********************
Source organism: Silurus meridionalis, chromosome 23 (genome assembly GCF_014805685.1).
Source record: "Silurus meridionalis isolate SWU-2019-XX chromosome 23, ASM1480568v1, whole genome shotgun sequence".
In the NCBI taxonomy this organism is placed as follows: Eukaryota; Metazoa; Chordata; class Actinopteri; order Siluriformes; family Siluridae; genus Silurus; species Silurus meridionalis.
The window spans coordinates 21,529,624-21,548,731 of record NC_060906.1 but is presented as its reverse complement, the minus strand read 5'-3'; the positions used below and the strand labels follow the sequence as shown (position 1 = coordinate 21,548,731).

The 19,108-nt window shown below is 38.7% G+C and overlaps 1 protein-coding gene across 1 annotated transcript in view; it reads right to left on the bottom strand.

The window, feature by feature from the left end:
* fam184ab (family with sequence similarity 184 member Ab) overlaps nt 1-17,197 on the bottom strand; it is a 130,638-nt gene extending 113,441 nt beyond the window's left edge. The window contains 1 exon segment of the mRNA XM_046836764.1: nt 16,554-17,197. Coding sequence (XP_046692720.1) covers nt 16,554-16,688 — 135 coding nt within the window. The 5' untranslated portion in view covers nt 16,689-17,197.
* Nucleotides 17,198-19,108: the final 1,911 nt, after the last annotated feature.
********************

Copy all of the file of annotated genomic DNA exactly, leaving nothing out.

Source organism: Silurus meridionalis, chromosome 23 (genome assembly GCF_014805685.1).
Source record: "Silurus meridionalis isolate SWU-2019-XX chromosome 23, ASM1480568v1, whole genome shotgun sequence".
In the NCBI taxonomy this organism is placed as follows: Eukaryota; Metazoa; Chordata; class Actinopteri; order Siluriformes; family Siluridae; genus Silurus; species Silurus meridionalis.
The window spans coordinates 21,529,624-21,548,731 of record NC_060906.1 but is presented as its reverse complement, the minus strand read 5'-3'; the positions used below and the strand labels follow the sequence as shown (position 1 = coordinate 21,548,731).

The 19,108-nt window shown below is 38.7% G+C and overlaps 1 protein-coding gene across 1 annotated transcript in view; it reads right to left on the bottom strand.

The window, feature by feature from the left end:
* fam184ab (family with sequence similarity 184 member Ab) overlaps nt 1-17,197 on the bottom strand; it is a 130,638-nt gene extending 113,441 nt beyond the window's left edge. The window contains 1 exon segment of the mRNA XM_046836764.1: nt 16,554-17,197. Coding sequence (XP_046692720.1) covers nt 16,554-16,688 — 135 coding nt within the window. The 5' untranslated portion in view covers nt 16,689-17,197.
* Nucleotides 17,198-19,108: the final 1,911 nt, after the last annotated feature.